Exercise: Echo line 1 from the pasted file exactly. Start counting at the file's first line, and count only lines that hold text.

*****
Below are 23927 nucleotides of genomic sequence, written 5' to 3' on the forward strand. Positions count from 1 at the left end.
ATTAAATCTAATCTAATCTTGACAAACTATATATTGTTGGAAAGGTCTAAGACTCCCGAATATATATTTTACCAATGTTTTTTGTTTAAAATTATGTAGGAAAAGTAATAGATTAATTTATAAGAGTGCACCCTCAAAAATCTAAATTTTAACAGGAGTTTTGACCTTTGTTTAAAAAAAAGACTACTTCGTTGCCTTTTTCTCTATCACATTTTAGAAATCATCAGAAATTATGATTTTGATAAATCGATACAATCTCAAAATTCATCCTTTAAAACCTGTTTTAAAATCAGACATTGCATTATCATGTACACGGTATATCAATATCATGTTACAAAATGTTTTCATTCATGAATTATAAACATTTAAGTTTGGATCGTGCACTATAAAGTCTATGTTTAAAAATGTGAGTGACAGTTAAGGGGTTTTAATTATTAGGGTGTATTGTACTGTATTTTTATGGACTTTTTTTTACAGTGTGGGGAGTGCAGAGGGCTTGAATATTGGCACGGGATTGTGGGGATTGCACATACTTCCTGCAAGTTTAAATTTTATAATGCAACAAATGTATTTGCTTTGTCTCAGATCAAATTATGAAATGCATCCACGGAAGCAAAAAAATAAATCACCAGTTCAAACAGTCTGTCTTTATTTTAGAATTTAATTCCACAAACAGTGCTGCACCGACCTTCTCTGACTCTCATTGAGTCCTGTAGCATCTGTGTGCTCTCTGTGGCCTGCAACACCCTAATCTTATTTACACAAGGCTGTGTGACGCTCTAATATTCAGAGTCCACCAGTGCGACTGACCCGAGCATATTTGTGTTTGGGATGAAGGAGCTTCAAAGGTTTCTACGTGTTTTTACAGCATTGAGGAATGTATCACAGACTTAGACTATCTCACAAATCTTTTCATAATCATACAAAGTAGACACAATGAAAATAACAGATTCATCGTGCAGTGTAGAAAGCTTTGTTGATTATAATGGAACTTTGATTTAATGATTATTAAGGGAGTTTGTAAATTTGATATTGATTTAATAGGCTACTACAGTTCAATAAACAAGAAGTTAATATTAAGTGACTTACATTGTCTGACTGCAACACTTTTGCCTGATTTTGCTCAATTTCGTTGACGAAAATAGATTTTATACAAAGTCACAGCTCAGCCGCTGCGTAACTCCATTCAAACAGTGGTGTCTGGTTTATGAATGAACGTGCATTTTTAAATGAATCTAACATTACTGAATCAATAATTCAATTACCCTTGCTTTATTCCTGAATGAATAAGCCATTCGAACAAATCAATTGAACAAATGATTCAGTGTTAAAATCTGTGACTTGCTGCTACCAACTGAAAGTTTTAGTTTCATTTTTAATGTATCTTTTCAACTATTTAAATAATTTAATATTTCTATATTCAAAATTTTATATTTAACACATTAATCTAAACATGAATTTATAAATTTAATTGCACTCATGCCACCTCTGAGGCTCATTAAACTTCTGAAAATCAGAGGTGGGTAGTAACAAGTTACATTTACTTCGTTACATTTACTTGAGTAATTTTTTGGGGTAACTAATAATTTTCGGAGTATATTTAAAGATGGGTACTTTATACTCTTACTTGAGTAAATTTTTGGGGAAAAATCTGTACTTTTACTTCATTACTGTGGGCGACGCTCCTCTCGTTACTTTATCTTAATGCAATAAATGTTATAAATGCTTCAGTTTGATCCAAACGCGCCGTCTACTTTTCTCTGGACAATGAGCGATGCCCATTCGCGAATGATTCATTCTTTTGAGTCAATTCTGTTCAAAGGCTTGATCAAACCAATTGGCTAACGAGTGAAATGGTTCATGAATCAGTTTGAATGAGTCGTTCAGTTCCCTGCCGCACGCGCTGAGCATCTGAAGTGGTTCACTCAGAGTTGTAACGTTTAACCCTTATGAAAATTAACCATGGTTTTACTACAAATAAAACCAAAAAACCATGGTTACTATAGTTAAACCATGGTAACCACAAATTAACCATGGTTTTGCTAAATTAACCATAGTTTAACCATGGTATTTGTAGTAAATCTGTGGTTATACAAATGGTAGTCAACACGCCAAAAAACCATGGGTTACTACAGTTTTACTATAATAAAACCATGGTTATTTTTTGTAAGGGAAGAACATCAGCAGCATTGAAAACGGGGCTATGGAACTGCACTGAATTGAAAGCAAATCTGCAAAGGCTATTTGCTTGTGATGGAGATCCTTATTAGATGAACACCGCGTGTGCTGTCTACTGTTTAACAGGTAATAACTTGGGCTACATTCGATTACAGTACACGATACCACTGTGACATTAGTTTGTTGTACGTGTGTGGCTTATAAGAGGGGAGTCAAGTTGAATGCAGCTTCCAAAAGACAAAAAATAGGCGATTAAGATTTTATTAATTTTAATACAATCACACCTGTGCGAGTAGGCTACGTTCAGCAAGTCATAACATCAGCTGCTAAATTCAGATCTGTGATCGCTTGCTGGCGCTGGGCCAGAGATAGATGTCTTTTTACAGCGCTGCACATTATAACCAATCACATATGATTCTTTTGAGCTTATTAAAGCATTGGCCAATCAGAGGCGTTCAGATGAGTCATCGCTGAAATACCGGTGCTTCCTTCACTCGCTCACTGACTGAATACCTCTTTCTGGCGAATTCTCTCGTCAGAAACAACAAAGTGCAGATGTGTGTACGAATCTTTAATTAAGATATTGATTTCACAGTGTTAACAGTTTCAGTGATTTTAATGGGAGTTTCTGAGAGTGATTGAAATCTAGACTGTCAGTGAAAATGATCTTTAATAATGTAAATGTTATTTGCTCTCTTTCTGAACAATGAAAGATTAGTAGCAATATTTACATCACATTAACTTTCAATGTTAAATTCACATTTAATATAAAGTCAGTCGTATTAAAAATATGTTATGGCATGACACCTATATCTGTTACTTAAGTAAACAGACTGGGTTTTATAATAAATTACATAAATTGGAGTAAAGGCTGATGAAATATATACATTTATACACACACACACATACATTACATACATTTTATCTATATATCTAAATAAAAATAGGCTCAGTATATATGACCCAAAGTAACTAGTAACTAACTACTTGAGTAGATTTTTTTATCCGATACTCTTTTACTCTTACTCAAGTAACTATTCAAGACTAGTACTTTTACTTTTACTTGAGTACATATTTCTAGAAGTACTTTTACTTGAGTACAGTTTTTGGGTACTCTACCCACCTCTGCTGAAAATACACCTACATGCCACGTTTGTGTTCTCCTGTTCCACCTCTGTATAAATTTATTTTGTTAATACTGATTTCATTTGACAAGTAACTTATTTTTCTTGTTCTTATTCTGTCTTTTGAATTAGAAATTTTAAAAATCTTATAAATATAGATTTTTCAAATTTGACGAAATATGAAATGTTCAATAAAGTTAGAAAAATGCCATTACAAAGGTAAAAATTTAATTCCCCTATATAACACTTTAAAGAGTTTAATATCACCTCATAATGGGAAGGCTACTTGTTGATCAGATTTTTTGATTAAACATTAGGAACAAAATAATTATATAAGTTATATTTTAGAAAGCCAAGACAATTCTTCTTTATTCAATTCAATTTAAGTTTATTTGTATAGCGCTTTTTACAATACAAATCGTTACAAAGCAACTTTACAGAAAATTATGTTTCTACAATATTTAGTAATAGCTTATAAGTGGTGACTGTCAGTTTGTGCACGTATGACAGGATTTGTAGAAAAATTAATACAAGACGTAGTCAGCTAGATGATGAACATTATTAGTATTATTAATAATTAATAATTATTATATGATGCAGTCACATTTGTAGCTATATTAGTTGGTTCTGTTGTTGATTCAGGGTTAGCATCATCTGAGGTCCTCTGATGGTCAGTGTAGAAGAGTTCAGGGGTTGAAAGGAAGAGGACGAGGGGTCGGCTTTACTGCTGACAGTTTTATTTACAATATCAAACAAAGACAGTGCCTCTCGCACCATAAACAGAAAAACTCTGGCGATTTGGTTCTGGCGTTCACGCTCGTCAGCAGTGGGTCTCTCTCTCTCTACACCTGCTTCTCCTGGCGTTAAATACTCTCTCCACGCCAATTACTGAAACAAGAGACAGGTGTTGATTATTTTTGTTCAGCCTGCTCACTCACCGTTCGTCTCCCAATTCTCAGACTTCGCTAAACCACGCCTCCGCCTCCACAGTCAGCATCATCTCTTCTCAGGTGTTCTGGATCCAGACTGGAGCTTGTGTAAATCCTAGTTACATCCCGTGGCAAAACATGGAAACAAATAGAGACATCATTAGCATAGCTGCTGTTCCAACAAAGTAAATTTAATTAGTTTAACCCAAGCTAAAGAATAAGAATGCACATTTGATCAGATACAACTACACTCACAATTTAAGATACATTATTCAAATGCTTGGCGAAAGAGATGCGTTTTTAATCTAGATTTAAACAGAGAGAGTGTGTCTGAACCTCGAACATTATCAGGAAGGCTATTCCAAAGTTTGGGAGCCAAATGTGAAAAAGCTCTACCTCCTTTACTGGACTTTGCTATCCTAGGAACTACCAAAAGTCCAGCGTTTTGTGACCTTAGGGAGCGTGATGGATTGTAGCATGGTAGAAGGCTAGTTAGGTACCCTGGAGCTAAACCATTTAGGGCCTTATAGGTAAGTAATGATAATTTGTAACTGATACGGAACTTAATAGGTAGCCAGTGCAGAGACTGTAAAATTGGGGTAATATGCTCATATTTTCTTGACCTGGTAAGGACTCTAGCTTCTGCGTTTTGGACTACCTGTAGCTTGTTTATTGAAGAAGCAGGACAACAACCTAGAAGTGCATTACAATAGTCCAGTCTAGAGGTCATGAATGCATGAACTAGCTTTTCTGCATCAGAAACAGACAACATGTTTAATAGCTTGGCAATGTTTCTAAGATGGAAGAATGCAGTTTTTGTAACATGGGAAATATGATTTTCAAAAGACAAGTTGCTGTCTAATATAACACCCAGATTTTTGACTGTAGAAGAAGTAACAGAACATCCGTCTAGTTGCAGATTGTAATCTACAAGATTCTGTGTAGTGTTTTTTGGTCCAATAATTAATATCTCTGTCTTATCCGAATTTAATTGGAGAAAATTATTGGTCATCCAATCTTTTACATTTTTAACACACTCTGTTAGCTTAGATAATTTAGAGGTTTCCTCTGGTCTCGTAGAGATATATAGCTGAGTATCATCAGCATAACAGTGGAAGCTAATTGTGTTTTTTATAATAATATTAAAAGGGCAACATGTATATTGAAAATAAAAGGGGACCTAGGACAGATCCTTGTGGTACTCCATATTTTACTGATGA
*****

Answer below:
Below are 23927 nucleotides of genomic sequence, written 5' to 3' on the forward strand. Positions count from 1 at the left end.